The effects of orange juice clarification on the physiology of Escherichia coli; growth-based and flow cytometric analysis

Anvarian, Amir H. P. and Smith, Madeleine P. and Overton, Tim W. (2016) The effects of orange juice clarification on the physiology of Escherichia coli; growth-based and flow cytometric analysis. International Journal of Food Microbiology, 219 . pp. 38-43. ISSN 0168-1605

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Abstract

Orange juice (OJ) is a food product available in various forms which can be processed to a greater or lesser extent. Minimally-processed OJ has a high consumer perception but presents a potential microbiological risk due to acid-tolerant bacteria. Clarification of OJ (such as removal of cloud) is a common processing step in many OJ products. However, many of the antimicrobial components of OJ such as essential oils are present in the cloud fraction. Here, the effect of clarification by filtration on the viability and physiology of Escherichia coli K-12 was tested using total viable count (TVC) and flow cytometric (FCM) analysis. The latter technique was also used to monitor intracellular pH during incubation in OJ. Removal of the OJ cloud fraction was shown to have dramatic effects on bacterial viability and physiology during storage at a range of incubation temperatures. For instance, at 4°C, a significantly lower number of healthy cells and a significantly higher number of injured cells were observed in 0.22μm-filtered OJ at 24h post-inoculation, compared to filtered OJ samples containing particles between 0.22μm and 11μm in size. Similarly, there was a significant difference between the number of healthy bacteria in the 0.7μm-filtered OJ and both 0.22μm-filtered and 1.2μm-filtered OJ after 24hour incubation at 22.5°C. This indicated that OJ cloud between 0.7μm and 0.22μm in size might have an adverse effect on the viability of E. coli K-12. Furthermore, FCM allowed the rapid analysis of bacterial physiology without the requirement for growth on agar plates, and revealed the extent of the viable but non-culturable (VBNC) population. For example, at 4°C, while the FCM viable count did not substantially decrease until 48h, decreases in TVC were observed between 0 and 48hour incubation, due to a subset of injured bacteria entering the VBNC state, hence being unable to grow on agar plates. This study highlights the application of FCM in monitoring bacterial physiology in foods, and potential effects of OJ clarification on bacterial physiology.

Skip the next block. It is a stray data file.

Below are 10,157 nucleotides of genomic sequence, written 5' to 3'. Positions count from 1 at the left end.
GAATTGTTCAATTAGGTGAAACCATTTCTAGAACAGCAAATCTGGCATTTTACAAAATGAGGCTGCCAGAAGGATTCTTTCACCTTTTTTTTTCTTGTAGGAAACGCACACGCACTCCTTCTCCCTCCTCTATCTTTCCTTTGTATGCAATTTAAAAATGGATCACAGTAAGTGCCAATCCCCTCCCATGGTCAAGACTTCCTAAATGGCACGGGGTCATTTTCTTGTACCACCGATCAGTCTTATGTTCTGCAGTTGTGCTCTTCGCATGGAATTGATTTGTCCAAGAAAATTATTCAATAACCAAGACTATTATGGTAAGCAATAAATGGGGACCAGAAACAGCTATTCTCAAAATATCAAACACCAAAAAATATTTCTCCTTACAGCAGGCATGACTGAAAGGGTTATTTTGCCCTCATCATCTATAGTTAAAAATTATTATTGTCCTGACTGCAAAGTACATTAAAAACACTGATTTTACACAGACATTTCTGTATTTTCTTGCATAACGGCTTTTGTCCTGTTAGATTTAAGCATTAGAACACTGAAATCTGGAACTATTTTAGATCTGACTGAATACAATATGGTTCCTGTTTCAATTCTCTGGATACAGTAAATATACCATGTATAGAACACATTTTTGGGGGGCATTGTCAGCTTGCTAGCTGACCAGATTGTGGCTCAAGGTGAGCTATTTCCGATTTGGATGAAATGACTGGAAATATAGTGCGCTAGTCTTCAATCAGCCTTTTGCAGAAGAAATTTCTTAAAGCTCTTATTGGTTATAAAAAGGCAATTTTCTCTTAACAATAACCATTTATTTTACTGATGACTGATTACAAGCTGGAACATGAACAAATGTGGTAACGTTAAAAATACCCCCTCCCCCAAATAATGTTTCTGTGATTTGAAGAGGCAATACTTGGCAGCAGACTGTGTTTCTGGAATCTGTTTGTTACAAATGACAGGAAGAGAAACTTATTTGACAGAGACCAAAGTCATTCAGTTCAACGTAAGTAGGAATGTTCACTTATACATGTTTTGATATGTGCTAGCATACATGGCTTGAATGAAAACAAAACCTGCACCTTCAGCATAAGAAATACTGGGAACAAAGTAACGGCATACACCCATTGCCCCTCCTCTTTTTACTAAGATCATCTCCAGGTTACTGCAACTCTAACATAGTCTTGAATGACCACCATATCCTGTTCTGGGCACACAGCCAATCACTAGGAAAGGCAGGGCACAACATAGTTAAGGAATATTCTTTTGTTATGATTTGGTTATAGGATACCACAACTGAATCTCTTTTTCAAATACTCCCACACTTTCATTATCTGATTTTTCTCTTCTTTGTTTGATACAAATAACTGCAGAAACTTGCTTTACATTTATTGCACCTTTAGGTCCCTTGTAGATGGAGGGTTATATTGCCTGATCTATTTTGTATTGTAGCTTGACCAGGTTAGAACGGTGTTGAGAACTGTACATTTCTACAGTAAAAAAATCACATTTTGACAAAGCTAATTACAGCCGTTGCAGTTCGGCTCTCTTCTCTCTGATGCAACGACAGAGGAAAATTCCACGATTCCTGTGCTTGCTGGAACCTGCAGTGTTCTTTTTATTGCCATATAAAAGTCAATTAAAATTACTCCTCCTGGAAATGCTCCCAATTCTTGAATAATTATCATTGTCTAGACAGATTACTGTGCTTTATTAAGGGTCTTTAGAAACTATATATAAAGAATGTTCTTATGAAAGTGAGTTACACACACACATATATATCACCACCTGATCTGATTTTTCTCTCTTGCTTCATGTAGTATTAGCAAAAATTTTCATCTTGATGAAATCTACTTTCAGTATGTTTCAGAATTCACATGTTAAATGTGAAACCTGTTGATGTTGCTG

Keywords:Orange juice, Filtration, Flow cytometry, E. coli, Viable but non-culturable, JCNotOpen
Subjects:D Veterinary Sciences, Agriculture and related subjects > D610 Food Science
Divisions:College of Science > National Centre for Food Manufacturing
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ID Code:23318
Deposited On:17 Jun 2016 09:09

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